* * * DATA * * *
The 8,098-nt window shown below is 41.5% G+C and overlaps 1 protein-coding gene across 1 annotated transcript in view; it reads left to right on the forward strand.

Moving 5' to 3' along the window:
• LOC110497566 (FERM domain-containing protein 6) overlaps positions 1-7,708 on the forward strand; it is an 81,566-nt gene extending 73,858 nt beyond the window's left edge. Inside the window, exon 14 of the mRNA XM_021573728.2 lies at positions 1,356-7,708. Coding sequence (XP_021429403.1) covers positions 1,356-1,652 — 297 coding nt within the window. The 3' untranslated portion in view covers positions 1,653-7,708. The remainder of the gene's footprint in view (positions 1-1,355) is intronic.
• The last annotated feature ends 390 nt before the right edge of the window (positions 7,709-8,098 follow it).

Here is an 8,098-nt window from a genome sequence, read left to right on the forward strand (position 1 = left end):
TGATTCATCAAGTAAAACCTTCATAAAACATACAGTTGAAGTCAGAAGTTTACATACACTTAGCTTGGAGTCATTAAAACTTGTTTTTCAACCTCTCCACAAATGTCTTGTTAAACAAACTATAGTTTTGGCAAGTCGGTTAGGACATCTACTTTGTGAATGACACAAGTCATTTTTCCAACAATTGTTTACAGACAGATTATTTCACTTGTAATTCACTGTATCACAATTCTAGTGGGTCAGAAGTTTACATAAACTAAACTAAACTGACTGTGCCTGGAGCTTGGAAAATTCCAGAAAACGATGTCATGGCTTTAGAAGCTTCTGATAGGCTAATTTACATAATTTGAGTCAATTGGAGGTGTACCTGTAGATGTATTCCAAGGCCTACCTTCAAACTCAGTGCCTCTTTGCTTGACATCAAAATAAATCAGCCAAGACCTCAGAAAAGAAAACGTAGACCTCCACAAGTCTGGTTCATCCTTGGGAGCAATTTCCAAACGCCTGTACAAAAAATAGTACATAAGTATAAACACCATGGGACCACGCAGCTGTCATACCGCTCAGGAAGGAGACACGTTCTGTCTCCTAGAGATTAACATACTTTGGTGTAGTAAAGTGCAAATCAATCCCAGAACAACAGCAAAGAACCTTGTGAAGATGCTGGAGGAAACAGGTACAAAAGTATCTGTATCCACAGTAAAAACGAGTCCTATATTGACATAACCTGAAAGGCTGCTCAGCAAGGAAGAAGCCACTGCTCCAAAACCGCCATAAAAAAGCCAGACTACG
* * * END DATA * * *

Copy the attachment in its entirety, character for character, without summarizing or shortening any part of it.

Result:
The 8,098-nt window shown below is 41.5% G+C and overlaps 1 protein-coding gene across 1 annotated transcript in view; it reads left to right on the forward strand.

Moving 5' to 3' along the window:
• LOC110497566 (FERM domain-containing protein 6) overlaps positions 1-7,708 on the forward strand; it is an 81,566-nt gene extending 73,858 nt beyond the window's left edge. Inside the window, exon 14 of the mRNA XM_021573728.2 lies at positions 1,356-7,708. Coding sequence (XP_021429403.1) covers positions 1,356-1,652 — 297 coding nt within the window. The 3' untranslated portion in view covers positions 1,653-7,708. The remainder of the gene's footprint in view (positions 1-1,355) is intronic.
• The last annotated feature ends 390 nt before the right edge of the window (positions 7,709-8,098 follow it).

Here is an 8,098-nt window from a genome sequence, read left to right on the forward strand (position 1 = left end):
TGATTCATCAAGTAAAACCTTCATAAAACATACAGTTGAAGTCAGAAGTTTACATACACTTAGCTTGGAGTCATTAAAACTTGTTTTTCAACCTCTCCACAAATGTCTTGTTAAACAAACTATAGTTTTGGCAAGTCGGTTAGGACATCTACTTTGTGAATGACACAAGTCATTTTTCCAACAATTGTTTACAGACAGATTATTTCACTTGTAATTCACTGTATCACAATTCTAGTGGGTCAGAAGTTTACATAAACTAAACTAAACTGACTGTGCCTGGAGCTTGGAAAATTCCAGAAAACGATGTCATGGCTTTAGAAGCTTCTGATAGGCTAATTTACATAATTTGAGTCAATTGGAGGTGTACCTGTAGATGTATTCCAAGGCCTACCTTCAAACTCAGTGCCTCTTTGCTTGACATCAAAATAAATCAGCCAAGACCTCAGAAAAGAAAACGTAGACCTCCACAAGTCTGGTTCATCCTTGGGAGCAATTTCCAAACGCCTGTACAAAAAATAGTACATAAGTATAAACACCATGGGACCACGCAGCTGTCATACCGCTCAGGAAGGAGACACGTTCTGTCTCCTAGAGATTAACATACTTTGGTGTAGTAAAGTGCAAATCAATCCCAGAACAACAGCAAAGAACCTTGTGAAGATGCTGGAGGAAACAGGTACAAAAGTATCTGTATCCACAGTAAAAACGAGTCCTATATTGACATAACCTGAAAGGCTGCTCAGCAAGGAAGAAGCCACTGCTCCAAAACCGCCATAAAAAAGCCAGACTACG